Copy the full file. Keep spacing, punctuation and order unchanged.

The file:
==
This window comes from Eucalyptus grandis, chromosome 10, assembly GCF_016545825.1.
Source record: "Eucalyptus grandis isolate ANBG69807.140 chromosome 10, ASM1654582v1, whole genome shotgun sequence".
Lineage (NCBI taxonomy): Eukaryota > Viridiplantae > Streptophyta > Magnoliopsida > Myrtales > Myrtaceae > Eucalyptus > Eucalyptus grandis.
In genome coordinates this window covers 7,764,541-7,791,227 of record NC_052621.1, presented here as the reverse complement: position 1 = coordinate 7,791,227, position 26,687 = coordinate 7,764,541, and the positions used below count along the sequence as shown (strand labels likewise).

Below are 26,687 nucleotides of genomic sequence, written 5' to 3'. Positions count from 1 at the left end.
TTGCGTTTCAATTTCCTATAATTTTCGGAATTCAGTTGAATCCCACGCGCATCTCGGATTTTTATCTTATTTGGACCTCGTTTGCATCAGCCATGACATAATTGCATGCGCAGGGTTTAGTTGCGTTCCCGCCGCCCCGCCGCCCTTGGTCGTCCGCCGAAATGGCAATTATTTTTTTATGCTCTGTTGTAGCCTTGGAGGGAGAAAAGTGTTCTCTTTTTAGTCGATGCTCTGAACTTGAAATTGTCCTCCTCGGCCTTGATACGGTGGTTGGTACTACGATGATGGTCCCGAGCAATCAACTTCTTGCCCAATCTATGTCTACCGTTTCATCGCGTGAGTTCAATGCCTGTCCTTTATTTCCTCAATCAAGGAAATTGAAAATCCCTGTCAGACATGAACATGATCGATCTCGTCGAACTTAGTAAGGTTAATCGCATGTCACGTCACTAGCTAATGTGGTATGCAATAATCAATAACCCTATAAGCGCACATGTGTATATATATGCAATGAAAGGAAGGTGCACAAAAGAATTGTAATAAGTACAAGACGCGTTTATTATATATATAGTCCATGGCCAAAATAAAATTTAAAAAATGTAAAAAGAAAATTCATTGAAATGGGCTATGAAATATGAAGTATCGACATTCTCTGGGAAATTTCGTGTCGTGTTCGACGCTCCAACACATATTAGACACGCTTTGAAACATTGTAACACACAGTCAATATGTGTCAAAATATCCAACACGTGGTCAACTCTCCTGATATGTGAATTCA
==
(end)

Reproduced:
This window comes from Eucalyptus grandis, chromosome 10, assembly GCF_016545825.1.
Source record: "Eucalyptus grandis isolate ANBG69807.140 chromosome 10, ASM1654582v1, whole genome shotgun sequence".
Lineage (NCBI taxonomy): Eukaryota > Viridiplantae > Streptophyta > Magnoliopsida > Myrtales > Myrtaceae > Eucalyptus > Eucalyptus grandis.
In genome coordinates this window covers 7,764,541-7,791,227 of record NC_052621.1, presented here as the reverse complement: position 1 = coordinate 7,791,227, position 26,687 = coordinate 7,764,541, and the positions used below count along the sequence as shown (strand labels likewise).

Below are 26,687 nucleotides of genomic sequence, written 5' to 3'. Positions count from 1 at the left end.
TTGCGTTTCAATTTCCTATAATTTTCGGAATTCAGTTGAATCCCACGCGCATCTCGGATTTTTATCTTATTTGGACCTCGTTTGCATCAGCCATGACATAATTGCATGCGCAGGGTTTAGTTGCGTTCCCGCCGCCCCGCCGCCCTTGGTCGTCCGCCGAAATGGCAATTATTTTTTTATGCTCTGTTGTAGCCTTGGAGGGAGAAAAGTGTTCTCTTTTTAGTCGATGCTCTGAACTTGAAATTGTCCTCCTCGGCCTTGATACGGTGGTTGGTACTACGATGATGGTCCCGAGCAATCAACTTCTTGCCCAATCTATGTCTACCGTTTCATCGCGTGAGTTCAATGCCTGTCCTTTATTTCCTCAATCAAGGAAATTGAAAATCCCTGTCAGACATGAACATGATCGATCTCGTCGAACTTAGTAAGGTTAATCGCATGTCACGTCACTAGCTAATGTGGTATGCAATAATCAATAACCCTATAAGCGCACATGTGTATATATATGCAATGAAAGGAAGGTGCACAAAAGAATTGTAATAAGTACAAGACGCGTTTATTATATATATAGTCCATGGCCAAAATAAAATTTAAAAAATGTAAAAAGAAAATTCATTGAAATGGGCTATGAAATATGAAGTATCGACATTCTCTGGGAAATTTCGTGTCGTGTTCGACGCTCCAACACATATTAGACACGCTTTGAAACATTGTAACACACAGTCAATATGTGTCAAAATATCCAACACGTGGTCAACTCTCCTGATATGTGAATTCA